(where (not (exists? (from :orders [{:customer-id $cid}])
                                    {:args [cid]}))))
        (limit 100))
    SELECT _id AS cid
    FROM customers c
    WHERE _id NOT IN (SELECT orders.customer_id FROM orders)
    LIMIT 100

The unify operator accepts 'unify clauses' - e.g. from, where, with, join, left-join - a full list of which can be found in the unify clause reference guide.

Projections

  • We can create new columns from old ones using with:

    (-> (from :users [first-name last-name])
        (with {:full-name (concat first-name " " last-name)}))
    SELECT first_name, last_name, (first_name || ' ' || last_name) AS full_name
    FROM users AS u

    We can also use with within unify - this creates new logic variables which we can then unify in the same way.

  • Where with adds to the available columns, return only yields the specified columns to the next operation:

    (-> (unify (from :users [{:xt/id user-id} first-name last-name])
               (from :articles [{:author-id user-id} title content]))
        (return {:full-name (concat first-name " " last-name)} title content))
    SELECT (u.first_name || ' ' || u.last_name) AS full_name, a.title, a.content
    FROM users AS u
      JOIN articles a ON u._id = a.author_id
  • Where we don’t need any additional projections, we can use without:

    (-> (unify (from :users [{:xt/id user-id} first-name last-name])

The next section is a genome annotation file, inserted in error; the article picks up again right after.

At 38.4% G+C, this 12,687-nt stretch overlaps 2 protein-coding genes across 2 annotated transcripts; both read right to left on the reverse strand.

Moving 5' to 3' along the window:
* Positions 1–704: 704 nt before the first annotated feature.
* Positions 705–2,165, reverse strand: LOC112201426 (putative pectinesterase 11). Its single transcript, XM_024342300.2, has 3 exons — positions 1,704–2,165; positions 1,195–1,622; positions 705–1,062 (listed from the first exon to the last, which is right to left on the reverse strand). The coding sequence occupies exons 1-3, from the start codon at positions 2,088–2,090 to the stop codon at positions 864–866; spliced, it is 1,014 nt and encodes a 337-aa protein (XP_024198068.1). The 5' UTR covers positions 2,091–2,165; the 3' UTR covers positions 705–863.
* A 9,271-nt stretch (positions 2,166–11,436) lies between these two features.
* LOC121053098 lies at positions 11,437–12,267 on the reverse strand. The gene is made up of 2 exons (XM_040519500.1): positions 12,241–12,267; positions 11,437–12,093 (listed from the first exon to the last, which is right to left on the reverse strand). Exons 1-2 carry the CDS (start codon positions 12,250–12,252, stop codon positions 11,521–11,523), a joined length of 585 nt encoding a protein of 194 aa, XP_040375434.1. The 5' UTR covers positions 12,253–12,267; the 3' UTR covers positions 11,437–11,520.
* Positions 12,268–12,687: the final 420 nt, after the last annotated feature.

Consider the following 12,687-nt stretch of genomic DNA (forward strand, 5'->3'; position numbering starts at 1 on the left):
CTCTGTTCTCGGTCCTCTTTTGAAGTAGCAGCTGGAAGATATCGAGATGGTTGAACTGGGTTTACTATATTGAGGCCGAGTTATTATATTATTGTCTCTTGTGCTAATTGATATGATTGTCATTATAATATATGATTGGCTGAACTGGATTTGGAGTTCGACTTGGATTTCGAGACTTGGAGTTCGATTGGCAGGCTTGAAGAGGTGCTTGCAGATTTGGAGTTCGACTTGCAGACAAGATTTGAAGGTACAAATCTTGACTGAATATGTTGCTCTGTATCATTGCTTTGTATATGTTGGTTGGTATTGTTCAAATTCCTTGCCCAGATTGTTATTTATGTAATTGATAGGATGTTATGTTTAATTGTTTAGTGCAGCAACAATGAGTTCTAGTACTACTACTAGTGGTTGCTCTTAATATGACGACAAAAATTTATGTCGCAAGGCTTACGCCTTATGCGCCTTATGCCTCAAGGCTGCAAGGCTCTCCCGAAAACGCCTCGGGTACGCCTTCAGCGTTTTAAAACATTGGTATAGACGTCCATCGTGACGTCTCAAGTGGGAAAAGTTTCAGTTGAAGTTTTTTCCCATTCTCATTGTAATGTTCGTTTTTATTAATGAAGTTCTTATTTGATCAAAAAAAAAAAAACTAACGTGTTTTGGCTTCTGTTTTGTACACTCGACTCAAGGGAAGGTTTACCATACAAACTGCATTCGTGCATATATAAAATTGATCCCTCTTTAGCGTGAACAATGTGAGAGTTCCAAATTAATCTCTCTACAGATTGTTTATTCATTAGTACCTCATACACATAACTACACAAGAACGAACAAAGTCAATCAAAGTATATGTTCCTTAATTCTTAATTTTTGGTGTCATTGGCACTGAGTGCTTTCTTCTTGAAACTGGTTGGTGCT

(from :articles [{:author-id user-id} title content]))
        (without :user-id))
    SELECT u.first_name, u.last_name, a.title, a.content
    FROM users AS u
      JOIN articles a ON u._id = a.author_id

Aggregations

To count/sum/average values, we use aggregate:

(-> (unify (from :customers [{:xt/id cid}])
           (left-join (from :orders [{:xt/id oid :customer-id cid} currency order-value])
                      [oid cid currency order-value]))
    (aggregate cid currency
               {:order-count (count oid)
                :total-value (sum order-value)})
    (with {:total-value (coalesce total-value 0)})
    (order-by {:val total-value :dir :desc})
    (limit 100))
SELECT c._id AS cid, o.currency, COUNT(o._id) AS order_count, COALESCE(SUM(o.order_value), 0) AS total_value
FROM customers c
  LEFT JOIN orders o ON (c._id = o.customer_id)
GROUP BY c._id, o.currency
ORDER BY total_value DESC
LIMIT 100

'Pull'

When we’ve found the documents we’re interested in, it’s common to then want a tree of related information. For example, if a user is reading an article, we might also want to show them details about the author as well as any comments.

(Users of existing EDN Datalog databases may already be familiar with 'pull' - in XTQL, because subqueries are a first-class concept, we rely on extensively on these to express a more powerful/composable behaviour.)

(-> (from :articles [{:xt/id article-id} title content author-id])

    (with {:author (pull (from :authors [{:xt/id $author-id} first-name last-name])
                         {:args [author-id]})

           :comments (pull* (-> (from :comments [{:article-id $article-id} created-at comment])
                                (order-by {:val created-at :dir :desc})